Portland Mayor Ted Wheeler has claimed to be empathetic toward Black lives and the call for justice against police violence, but at the same time, he is urging Oregon’s Governor Kate Brown to respond with military force. Time and again, this approach has proven to be an escalation. It should stop.
Responding to prodding by the United States Attorney for Oregon Billy Williams, Wheeler has affirmatively acted upon the calls by U.S. President Donald Trump to “dominate” protesters. This kind of response is a violent, angry response to calls for a move toward more humane policing and genuine care and concern for Portland’s Black community.
Naturally, this kind of response has a history in the City of Portland.
In a starkly similar time and place, Portland’s Albina community, the heart of Portland’s Black community, was racked with protests in 1967 at the same time other Black communities throughout the country were rising up. When police confronted a crowd of predominantly Black activists, the situation escalated into two nights of riots, largely prompted by police presence and rage at the effort to bring in state police and the National Guard.
The protests seemed to confirm in the mind of the Portland Development Commission and City Hall that it was time to move forward on plans to level much of the Rose Quarter and Albina, home to Portland’s Black community due to redlining. Veterans Memorial Coliseum, Interstate 5 and Emanuel Hospital dug in, destroying much of the community’s southern half and leaving parking lots and empty lots where homes and businesses once were.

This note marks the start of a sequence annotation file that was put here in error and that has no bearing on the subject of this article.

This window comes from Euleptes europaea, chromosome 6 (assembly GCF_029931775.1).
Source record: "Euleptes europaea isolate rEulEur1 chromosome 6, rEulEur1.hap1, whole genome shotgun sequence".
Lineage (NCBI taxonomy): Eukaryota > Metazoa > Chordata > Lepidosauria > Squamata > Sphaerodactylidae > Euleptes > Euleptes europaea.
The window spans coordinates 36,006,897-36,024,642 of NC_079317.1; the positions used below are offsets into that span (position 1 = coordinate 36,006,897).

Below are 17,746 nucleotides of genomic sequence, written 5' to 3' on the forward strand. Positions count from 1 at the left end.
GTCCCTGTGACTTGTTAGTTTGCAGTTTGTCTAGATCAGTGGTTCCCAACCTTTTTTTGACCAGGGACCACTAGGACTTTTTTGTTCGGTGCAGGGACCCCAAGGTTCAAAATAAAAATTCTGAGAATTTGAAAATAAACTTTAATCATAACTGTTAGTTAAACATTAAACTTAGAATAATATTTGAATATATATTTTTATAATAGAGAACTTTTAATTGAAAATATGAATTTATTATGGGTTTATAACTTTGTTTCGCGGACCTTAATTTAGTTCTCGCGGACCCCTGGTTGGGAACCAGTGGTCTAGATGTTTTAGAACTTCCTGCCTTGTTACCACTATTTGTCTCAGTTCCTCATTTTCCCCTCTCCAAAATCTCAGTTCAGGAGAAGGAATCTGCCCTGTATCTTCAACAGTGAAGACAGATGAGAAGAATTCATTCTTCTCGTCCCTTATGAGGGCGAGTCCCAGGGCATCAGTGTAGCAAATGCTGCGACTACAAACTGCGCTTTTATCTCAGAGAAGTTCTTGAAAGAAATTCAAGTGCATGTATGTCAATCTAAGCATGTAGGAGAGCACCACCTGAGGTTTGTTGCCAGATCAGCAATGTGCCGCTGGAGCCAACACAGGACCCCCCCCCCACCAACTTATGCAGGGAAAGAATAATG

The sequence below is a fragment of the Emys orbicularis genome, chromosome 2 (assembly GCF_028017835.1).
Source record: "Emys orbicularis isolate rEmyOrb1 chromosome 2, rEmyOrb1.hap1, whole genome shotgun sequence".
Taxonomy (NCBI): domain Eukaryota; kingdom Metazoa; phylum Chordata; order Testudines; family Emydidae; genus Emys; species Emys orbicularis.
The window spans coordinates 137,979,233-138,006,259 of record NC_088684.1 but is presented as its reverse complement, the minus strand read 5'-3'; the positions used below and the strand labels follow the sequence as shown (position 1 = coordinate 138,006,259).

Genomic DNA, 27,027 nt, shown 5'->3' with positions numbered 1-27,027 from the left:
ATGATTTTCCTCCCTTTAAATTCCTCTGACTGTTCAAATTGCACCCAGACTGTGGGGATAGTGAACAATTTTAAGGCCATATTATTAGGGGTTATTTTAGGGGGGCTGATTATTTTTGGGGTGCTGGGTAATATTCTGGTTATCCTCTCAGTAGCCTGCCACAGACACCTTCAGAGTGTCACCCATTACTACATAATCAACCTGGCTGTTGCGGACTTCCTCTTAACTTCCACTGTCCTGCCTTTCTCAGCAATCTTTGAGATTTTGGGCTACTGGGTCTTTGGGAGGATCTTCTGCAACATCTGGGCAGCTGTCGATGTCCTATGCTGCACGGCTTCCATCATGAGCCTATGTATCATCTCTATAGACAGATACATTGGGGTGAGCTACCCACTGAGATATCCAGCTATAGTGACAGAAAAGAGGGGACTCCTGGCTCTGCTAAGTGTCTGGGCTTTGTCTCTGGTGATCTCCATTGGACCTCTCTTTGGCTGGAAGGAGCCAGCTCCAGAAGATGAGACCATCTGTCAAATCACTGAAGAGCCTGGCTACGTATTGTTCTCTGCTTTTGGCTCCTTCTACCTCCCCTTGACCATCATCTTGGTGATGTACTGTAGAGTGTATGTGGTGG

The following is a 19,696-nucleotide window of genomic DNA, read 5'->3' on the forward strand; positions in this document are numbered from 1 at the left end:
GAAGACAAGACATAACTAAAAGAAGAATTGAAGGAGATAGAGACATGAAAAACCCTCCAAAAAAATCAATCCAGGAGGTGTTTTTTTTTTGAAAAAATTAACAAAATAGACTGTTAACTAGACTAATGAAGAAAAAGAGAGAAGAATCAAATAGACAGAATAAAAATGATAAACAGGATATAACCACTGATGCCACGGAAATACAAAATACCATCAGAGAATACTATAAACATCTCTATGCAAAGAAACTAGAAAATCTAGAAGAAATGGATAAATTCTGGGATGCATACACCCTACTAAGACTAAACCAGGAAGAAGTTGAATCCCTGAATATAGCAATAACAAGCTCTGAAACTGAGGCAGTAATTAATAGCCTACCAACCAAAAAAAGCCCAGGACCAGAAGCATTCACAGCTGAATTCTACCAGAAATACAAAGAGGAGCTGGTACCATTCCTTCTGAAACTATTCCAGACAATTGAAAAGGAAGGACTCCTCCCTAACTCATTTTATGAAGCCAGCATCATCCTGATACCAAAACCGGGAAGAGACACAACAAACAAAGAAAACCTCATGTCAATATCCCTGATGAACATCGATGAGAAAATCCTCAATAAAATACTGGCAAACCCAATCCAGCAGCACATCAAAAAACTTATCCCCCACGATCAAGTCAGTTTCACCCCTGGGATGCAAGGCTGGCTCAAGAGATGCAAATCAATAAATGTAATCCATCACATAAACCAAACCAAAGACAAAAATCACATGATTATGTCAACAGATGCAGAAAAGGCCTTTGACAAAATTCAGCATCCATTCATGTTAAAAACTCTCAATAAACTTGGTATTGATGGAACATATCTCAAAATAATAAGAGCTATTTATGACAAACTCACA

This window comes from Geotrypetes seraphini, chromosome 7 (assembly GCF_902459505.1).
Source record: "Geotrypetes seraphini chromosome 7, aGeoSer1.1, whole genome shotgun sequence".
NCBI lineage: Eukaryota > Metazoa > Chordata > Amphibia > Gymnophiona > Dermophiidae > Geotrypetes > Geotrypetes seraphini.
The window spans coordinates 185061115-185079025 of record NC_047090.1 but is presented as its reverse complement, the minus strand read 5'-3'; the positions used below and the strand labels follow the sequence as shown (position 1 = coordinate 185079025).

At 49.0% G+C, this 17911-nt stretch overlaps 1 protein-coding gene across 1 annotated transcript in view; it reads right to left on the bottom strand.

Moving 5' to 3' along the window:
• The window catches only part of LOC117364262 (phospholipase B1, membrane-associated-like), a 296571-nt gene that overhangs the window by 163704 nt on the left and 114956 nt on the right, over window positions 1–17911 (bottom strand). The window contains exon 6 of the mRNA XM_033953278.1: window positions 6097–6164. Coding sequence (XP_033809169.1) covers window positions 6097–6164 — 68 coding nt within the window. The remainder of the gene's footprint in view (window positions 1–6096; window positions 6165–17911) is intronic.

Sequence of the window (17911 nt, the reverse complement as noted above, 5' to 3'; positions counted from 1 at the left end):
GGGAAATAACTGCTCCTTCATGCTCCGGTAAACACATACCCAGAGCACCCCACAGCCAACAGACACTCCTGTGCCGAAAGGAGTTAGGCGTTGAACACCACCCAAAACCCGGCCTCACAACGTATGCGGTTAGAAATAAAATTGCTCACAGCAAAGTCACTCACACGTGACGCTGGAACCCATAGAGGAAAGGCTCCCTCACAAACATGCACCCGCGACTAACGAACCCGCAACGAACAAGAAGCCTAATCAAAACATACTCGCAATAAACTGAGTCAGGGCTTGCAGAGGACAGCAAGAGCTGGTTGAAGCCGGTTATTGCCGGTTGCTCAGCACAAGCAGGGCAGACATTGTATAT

The militarized response in Portland’s downtown will not serve to quiet unrest, it will only escalate things. In the end, televising images of a militarized city will not create a sense of peace, nor will it make the city feel safer. Instead, seeing that things are “so bad” that soldiers take up arms, citizens and visitors alike will have a different view of the city.
In response to unrest like Albina, the City Club commissioned a report in 1968 that was highly critical of flawed attempts by City Hall to bring genuine relations with the Black community. “Satisfactory police-citizen relations are not likely to be achieved as a reality in Portland,” the report states, “in the absence of a fundamental change in the philosophy of the officials who formulate policy for the police bureau.”
While it is true that there has been a change in this philosophy between then and now, it is clearly toward a far more aggressive and militarized response. Successive mayors since the 1960s have claimed to be working toward a peaceful, cooperative effort toward community relations but have spent more and more money on ensuring the police are an increasingly militarized force of stormtroopers.
Taxpayer money is spent on shields, pads, guards and weapons of endless sorts, all to ensure the response to any kind of social disorder, from failing to pay MAX fare to loud chanting, are faced with the business end of high-tech weaponry, ranging from “less lethal” rounds that can maim, to actual bullets. We’ve seen how this plays out all over the country. For example, in Louisville, where the exact kind of community liaison police and mayors claim to be seeking, David McAtee, a restaurateur and friendly neighbor, was shot and killed by the Louisville police. His body now, as of writing this, is still laying in the place he was shot. The response to civil unrest, then, seems to increasingly be “kill them all.”
It is natural to consider in this kind of situation whether this is a systemic or episodic problem with the police. Does it happen in rare instances of police overstep and in response to social disorder, or is it now the common protocol to simply shoot anyone who dares threaten a heavily-armed officer, even vaguely?
In Portland, the answer is the latter. Just last night, Gresham Police, acting as backup to the Portland Police Bureau, shot and killed a man.
All while the mayor decries injustice, his finger on the trigger.